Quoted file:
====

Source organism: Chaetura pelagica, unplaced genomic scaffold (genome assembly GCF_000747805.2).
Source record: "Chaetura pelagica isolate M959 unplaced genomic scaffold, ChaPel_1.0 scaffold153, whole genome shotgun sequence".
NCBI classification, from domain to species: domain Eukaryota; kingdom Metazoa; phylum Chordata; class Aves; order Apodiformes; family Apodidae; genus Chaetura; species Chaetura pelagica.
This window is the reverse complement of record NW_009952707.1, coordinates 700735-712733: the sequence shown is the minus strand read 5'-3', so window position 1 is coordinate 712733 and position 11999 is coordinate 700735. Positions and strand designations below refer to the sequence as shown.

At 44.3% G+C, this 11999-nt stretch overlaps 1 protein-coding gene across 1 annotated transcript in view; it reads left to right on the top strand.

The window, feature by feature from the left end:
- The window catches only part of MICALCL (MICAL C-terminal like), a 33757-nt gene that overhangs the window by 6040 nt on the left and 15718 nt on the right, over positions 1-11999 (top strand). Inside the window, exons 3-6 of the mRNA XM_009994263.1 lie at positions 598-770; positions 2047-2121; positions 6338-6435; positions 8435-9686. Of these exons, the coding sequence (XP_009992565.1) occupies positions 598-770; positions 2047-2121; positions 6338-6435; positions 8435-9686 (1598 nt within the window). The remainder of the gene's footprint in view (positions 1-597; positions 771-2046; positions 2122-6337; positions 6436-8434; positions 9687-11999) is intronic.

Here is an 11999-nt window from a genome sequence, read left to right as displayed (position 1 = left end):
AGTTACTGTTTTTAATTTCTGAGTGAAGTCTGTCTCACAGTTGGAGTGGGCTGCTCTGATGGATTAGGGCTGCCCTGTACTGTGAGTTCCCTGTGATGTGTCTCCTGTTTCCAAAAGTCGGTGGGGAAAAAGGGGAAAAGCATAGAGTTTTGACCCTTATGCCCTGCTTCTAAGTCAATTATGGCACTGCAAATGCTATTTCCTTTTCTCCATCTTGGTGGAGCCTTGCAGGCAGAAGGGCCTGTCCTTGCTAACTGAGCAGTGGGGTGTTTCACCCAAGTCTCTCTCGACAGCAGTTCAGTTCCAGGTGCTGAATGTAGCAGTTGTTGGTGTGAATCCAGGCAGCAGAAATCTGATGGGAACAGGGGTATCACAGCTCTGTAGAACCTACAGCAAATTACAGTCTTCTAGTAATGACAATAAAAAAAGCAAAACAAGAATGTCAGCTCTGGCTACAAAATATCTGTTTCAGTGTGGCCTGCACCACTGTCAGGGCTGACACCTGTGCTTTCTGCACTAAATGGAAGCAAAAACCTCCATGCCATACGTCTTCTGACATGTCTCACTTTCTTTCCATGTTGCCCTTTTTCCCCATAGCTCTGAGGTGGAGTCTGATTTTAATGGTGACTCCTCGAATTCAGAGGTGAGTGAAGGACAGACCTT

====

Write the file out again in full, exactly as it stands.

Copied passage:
Source organism: Chaetura pelagica, unplaced genomic scaffold (genome assembly GCF_000747805.2).
Source record: "Chaetura pelagica isolate M959 unplaced genomic scaffold, ChaPel_1.0 scaffold153, whole genome shotgun sequence".
NCBI classification, from domain to species: domain Eukaryota; kingdom Metazoa; phylum Chordata; class Aves; order Apodiformes; family Apodidae; genus Chaetura; species Chaetura pelagica.
This window is the reverse complement of record NW_009952707.1, coordinates 700735-712733: the sequence shown is the minus strand read 5'-3', so window position 1 is coordinate 712733 and position 11999 is coordinate 700735. Positions and strand designations below refer to the sequence as shown.

At 44.3% G+C, this 11999-nt stretch overlaps 1 protein-coding gene across 1 annotated transcript in view; it reads left to right on the top strand.

The window, feature by feature from the left end:
- The window catches only part of MICALCL (MICAL C-terminal like), a 33757-nt gene that overhangs the window by 6040 nt on the left and 15718 nt on the right, over positions 1-11999 (top strand). Inside the window, exons 3-6 of the mRNA XM_009994263.1 lie at positions 598-770; positions 2047-2121; positions 6338-6435; positions 8435-9686. Of these exons, the coding sequence (XP_009992565.1) occupies positions 598-770; positions 2047-2121; positions 6338-6435; positions 8435-9686 (1598 nt within the window). The remainder of the gene's footprint in view (positions 1-597; positions 771-2046; positions 2122-6337; positions 6436-8434; positions 9687-11999) is intronic.

Here is an 11999-nt window from a genome sequence, read left to right as displayed (position 1 = left end):
AGTTACTGTTTTTAATTTCTGAGTGAAGTCTGTCTCACAGTTGGAGTGGGCTGCTCTGATGGATTAGGGCTGCCCTGTACTGTGAGTTCCCTGTGATGTGTCTCCTGTTTCCAAAAGTCGGTGGGGAAAAAGGGGAAAAGCATAGAGTTTTGACCCTTATGCCCTGCTTCTAAGTCAATTATGGCACTGCAAATGCTATTTCCTTTTCTCCATCTTGGTGGAGCCTTGCAGGCAGAAGGGCCTGTCCTTGCTAACTGAGCAGTGGGGTGTTTCACCCAAGTCTCTCTCGACAGCAGTTCAGTTCCAGGTGCTGAATGTAGCAGTTGTTGGTGTGAATCCAGGCAGCAGAAATCTGATGGGAACAGGGGTATCACAGCTCTGTAGAACCTACAGCAAATTACAGTCTTCTAGTAATGACAATAAAAAAAGCAAAACAAGAATGTCAGCTCTGGCTACAAAATATCTGTTTCAGTGTGGCCTGCACCACTGTCAGGGCTGACACCTGTGCTTTCTGCACTAAATGGAAGCAAAAACCTCCATGCCATACGTCTTCTGACATGTCTCACTTTCTTTCCATGTTGCCCTTTTTCCCCATAGCTCTGAGGTGGAGTCTGATTTTAATGGTGACTCCTCGAATTCAGAGGTGAGTGAAGGACAGACCTT